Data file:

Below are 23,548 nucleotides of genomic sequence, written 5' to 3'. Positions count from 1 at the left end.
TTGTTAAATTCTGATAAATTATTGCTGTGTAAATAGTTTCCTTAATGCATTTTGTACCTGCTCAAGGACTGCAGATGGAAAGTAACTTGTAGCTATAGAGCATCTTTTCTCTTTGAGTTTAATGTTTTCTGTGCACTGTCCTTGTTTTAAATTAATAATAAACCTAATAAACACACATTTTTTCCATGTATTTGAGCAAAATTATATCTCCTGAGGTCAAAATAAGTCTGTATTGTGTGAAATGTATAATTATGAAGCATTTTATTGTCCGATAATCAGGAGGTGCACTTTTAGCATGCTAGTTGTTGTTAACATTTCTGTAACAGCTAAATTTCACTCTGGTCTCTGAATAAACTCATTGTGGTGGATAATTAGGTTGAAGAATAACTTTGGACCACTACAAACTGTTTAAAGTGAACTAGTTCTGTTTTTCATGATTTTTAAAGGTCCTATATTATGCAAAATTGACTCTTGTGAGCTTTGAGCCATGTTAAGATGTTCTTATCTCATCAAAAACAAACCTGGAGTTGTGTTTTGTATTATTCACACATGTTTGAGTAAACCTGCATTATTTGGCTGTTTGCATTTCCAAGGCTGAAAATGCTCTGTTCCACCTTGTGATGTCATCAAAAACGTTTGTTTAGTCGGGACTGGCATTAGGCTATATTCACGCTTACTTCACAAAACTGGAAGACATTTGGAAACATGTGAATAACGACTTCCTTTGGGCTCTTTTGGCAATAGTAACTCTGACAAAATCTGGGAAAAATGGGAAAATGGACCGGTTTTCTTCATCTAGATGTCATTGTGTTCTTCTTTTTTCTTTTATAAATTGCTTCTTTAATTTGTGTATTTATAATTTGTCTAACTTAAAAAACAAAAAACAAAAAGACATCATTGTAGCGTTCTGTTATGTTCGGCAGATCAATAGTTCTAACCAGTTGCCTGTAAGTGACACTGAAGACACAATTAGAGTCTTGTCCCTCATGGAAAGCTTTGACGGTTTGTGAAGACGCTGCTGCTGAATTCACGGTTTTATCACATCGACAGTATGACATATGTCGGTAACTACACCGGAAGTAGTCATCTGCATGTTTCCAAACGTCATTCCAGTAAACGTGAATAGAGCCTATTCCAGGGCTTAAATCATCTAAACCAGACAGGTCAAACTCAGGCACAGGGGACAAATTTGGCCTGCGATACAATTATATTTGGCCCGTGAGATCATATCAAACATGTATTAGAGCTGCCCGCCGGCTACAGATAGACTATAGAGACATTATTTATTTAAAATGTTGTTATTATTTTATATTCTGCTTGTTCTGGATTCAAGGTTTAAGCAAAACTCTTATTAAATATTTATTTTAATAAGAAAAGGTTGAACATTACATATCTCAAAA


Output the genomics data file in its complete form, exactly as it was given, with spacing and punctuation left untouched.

Below are 23,548 nucleotides of genomic sequence, written 5' to 3'. Positions count from 1 at the left end.
TTGTTAAATTCTGATAAATTATTGCTGTGTAAATAGTTTCCTTAATGCATTTTGTACCTGCTCAAGGACTGCAGATGGAAAGTAACTTGTAGCTATAGAGCATCTTTTCTCTTTGAGTTTAATGTTTTCTGTGCACTGTCCTTGTTTTAAATTAATAATAAACCTAATAAACACACATTTTTTCCATGTATTTGAGCAAAATTATATCTCCTGAGGTCAAAATAAGTCTGTATTGTGTGAAATGTATAATTATGAAGCATTTTATTGTCCGATAATCAGGAGGTGCACTTTTAGCATGCTAGTTGTTGTTAACATTTCTGTAACAGCTAAATTTCACTCTGGTCTCTGAATAAACTCATTGTGGTGGATAATTAGGTTGAAGAATAACTTTGGACCACTACAAACTGTTTAAAGTGAACTAGTTCTGTTTTTCATGATTTTTAAAGGTCCTATATTATGCAAAATTGACTCTTGTGAGCTTTGAGCCATGTTAAGATGTTCTTATCTCATCAAAAACAAACCTGGAGTTGTGTTTTGTATTATTCACACATGTTTGAGTAAACCTGCATTATTTGGCTGTTTGCATTTCCAAGGCTGAAAATGCTCTGTTCCACCTTGTGATGTCATCAAAAACGTTTGTTTAGTCGGGACTGGCATTAGGCTATATTCACGCTTACTTCACAAAACTGGAAGACATTTGGAAACATGTGAATAACGACTTCCTTTGGGCTCTTTTGGCAATAGTAACTCTGACAAAATCTGGGAAAAATGGGAAAATGGACCGGTTTTCTTCATCTAGATGTCATTGTGTTCTTCTTTTTTCTTTTATAAATTGCTTCTTTAATTTGTGTATTTATAATTTGTCTAACTTAAAAAACAAAAAACAAAAAGACATCATTGTAGCGTTCTGTTATGTTCGGCAGATCAATAGTTCTAACCAGTTGCCTGTAAGTGACACTGAAGACACAATTAGAGTCTTGTCCCTCATGGAAAGCTTTGACGGTTTGTGAAGACGCTGCTGCTGAATTCACGGTTTTATCACATCGACAGTATGACATATGTCGGTAACTACACCGGAAGTAGTCATCTGCATGTTTCCAAACGTCATTCCAGTAAACGTGAATAGAGCCTATTCCAGGGCTTAAATCATCTAAACCAGACAGGTCAAACTCAGGCACAGGGGACAAATTTGGCCTGCGATACAATTATATTTGGCCCGTGAGATCATATCAAACATGTATTAGAGCTGCCCGCCGGCTACAGATAGACTATAGAGACATTATTTATTTAAAATGTTGTTATTATTTTATATTCTGCTTGTTCTGGATTCAAGGTTTAAGCAAAACTCTTATTAAATATTTATTTTAATAAGAAAAGGTTGAACATTACATATCTCAAAA